Update: August 10, 2017
Since the introduction of the National Wildlife Federation's Mayors' Monarch Pledge 19 months ago, an initiative to help create habitat for the Monarch butterfly in cities and communities nationwide, 317 mayors, including West Chicago's Mayor Ruben Pineda are making a difference in the conservation of these majestic little creatures.
Team West Chicago, which includes Mayor Pineda and the West Chicago City Council, the West Chicago Environmental Commission, the Green Disciples of the First United Methodist Church of West Chicago, the West Chicago Garden Club, the DuPage Monarch Project, the DuPage Forest Preserve District and area residents, dedicated a formal Monarch Waystation to attract Monarchs and provide nourishment for them on their lifecycle journey.
The network of support continues to grow tri-nationally through the efforts of the Commission for Environmental Cooperation (http://www.cec.org/). The National Wildlife Federation was able to officially expand to Mexico and Canada, encompassing the full migratory range of the Monarch. As an active community, West Chicago has automatically become a part of this tri-national collaboration.
For more information about how to become more involved in this movement to save the Monarch, the Commission for Environmental Cooperation has produced a short video titled, "10 Things You Can Do to Help Monarchs".
Earlier this Summer
Watch Mayor Pineda release a dozen butterflies to City Hall’s new Monarch Waystation on YouTube.
Residents, volunteers, naturalists, garden club members and general butterfly enthusiasts gathered at City Hall on Monday, July 10, 2017 to watch as Mayor Ruben Pineda unveiled signage designating a newly planted garden as an official Monarch Waystation. "This is the result of many who made it possible", he said referring to the many organizations and individuals involved in the conservation effort including the West Chicago Environmental Commission, the DuPage Monarch Project, DuPage Forest Preserve District, and the Green Disciples of the First United Methodist Church of West Chicago.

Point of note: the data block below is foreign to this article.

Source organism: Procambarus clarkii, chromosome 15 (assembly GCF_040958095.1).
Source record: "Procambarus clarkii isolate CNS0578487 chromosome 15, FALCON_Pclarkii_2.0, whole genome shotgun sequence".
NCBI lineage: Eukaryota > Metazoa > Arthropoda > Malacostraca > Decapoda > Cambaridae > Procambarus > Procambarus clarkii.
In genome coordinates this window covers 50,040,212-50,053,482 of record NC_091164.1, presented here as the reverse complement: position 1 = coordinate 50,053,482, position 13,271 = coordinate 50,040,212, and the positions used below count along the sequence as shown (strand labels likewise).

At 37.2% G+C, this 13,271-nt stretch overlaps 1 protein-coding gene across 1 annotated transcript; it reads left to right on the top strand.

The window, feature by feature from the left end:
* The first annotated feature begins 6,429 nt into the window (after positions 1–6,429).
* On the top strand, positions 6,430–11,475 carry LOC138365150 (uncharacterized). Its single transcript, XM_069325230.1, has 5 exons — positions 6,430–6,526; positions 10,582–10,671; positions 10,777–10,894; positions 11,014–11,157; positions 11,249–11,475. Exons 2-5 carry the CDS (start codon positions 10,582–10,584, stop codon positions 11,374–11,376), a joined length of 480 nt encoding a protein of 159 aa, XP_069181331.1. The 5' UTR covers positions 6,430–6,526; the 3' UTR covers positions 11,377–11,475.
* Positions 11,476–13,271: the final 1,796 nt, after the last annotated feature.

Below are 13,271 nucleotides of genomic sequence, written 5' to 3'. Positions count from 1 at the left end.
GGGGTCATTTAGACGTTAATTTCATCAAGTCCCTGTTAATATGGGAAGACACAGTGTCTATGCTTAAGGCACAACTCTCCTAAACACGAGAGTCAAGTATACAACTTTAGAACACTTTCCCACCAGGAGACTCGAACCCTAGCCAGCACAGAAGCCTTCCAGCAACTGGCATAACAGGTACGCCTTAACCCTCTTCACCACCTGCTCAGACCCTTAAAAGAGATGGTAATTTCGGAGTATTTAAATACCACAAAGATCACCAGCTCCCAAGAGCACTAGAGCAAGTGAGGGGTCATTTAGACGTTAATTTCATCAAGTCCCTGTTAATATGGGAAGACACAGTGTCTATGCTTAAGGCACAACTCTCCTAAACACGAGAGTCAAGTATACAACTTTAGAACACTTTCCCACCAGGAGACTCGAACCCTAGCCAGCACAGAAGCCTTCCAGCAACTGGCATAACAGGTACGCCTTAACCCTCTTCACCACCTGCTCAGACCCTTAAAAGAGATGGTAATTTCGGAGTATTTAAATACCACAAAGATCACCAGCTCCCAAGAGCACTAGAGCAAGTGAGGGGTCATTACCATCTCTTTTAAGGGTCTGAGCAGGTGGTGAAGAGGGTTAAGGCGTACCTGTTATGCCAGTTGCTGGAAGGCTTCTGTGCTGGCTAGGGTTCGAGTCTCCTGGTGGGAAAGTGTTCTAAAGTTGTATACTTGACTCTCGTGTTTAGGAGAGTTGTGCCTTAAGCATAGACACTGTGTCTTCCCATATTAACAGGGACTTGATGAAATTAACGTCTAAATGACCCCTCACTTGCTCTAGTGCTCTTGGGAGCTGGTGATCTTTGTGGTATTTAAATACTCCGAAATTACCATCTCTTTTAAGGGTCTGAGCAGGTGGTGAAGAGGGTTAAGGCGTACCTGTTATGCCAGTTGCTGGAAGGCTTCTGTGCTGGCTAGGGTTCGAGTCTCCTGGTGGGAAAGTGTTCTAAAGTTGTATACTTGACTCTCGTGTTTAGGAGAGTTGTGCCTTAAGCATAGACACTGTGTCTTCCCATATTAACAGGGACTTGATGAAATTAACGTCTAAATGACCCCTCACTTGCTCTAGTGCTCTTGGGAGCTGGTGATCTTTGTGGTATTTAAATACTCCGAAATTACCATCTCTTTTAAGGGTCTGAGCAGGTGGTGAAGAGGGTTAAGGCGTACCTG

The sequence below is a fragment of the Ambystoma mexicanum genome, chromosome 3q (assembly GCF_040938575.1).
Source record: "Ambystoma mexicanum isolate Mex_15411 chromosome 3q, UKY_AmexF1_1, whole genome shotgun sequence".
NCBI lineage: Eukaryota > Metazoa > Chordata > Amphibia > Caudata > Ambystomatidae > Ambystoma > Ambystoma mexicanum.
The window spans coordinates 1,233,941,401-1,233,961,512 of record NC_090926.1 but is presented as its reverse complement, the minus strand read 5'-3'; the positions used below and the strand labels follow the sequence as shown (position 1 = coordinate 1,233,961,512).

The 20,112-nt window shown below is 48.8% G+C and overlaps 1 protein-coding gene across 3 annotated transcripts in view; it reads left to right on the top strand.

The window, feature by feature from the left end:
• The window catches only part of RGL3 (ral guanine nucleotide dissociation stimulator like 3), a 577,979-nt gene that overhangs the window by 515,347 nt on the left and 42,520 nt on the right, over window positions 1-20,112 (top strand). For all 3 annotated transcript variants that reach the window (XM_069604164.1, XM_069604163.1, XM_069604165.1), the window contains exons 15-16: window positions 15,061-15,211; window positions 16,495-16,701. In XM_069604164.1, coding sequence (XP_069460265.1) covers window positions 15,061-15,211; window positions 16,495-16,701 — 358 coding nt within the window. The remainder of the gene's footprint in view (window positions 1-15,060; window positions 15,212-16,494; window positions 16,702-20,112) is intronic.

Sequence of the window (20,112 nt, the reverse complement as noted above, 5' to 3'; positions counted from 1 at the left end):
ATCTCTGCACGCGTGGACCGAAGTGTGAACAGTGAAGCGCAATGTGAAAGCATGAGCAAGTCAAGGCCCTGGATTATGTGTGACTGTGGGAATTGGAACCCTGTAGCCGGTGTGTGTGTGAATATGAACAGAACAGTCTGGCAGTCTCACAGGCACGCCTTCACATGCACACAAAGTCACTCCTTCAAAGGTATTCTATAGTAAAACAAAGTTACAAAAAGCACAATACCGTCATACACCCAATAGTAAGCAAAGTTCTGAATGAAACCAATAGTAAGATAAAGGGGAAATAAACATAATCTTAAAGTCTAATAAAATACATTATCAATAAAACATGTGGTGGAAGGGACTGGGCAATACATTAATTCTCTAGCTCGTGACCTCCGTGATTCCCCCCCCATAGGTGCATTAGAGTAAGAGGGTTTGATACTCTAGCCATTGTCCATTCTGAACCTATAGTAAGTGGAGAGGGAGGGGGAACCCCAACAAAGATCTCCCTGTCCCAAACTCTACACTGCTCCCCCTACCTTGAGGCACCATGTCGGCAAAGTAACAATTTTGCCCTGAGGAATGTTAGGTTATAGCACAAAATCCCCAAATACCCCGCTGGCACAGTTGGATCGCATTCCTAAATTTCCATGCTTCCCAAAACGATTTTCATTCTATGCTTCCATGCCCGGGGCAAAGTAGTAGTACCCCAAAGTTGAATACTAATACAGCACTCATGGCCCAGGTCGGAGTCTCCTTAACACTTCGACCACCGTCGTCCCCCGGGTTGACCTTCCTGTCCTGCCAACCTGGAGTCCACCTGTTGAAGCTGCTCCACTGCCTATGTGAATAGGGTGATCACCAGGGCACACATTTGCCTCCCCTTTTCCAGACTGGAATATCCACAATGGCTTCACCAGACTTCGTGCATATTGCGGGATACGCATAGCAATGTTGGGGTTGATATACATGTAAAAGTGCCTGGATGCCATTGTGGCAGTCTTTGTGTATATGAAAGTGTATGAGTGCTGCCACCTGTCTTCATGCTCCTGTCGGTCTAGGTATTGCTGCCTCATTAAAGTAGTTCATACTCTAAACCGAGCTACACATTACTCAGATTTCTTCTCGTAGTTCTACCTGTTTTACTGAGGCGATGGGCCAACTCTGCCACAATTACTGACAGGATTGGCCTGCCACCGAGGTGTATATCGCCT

Native plants including Butterfly Milkweed, Common Milkweed, Swamp Milkweed, Indian Blanket, Purple Coneflowers, Joe Pye Weed, Virginia Sweetspire and Summer Sweet were installed to attract and nourish Monarchs, which have been declining in numbers in recent years.
Monarch advocate Shannon Burns, said a few words on behalf of the DuPage Monarch Project and encouraged those gathered to take the idea of a Monarch garden to their own backyards, emphasizing the affordability and sustainability of such efforts. "You might think it's a little garden, but what the Monarchs need are a whole bunch of little gardens. So this is a good symbol of small things that could have big, big consequences", she said.
The City distributed Purple Coneflower seeds, which is the Official City Flower, to all who attended, and will do so again at National Night Out in August.
Resident and artist Judith Horsley presented Mayor Pineda with two framed original photographs she had taken of Monarchs enjoying the view atop a Purple Coneflower, to commemorate the occasion. Ms. Horsley is a Master Naturalist and an active member of the First United Methodist Church of West Chicago’s Green Disciples.
The ceremony concluded with Mayor Ruben Pineda and Tim Wilcox, Assistant Director of Public Works for the City of West Chicago and staff liaison for the Environmental Commission, releasing a dozen Monarch butterflies into the dedicated garden. Several butterflies stopped to rest on the assorted flowers of the garden, providing onlookers with a great photo opportunity, before gracefully winging away to the next stop on their journey.
For more information about becoming a champion for Monarch butterflies, visit the DuPage Monarch Project website at www.dupagemonarchs.com.
*Some of the photos below are provided courtesy of resident, Master Naturalist, and member of the Green Disciples, Judith Horsley, and her grandson.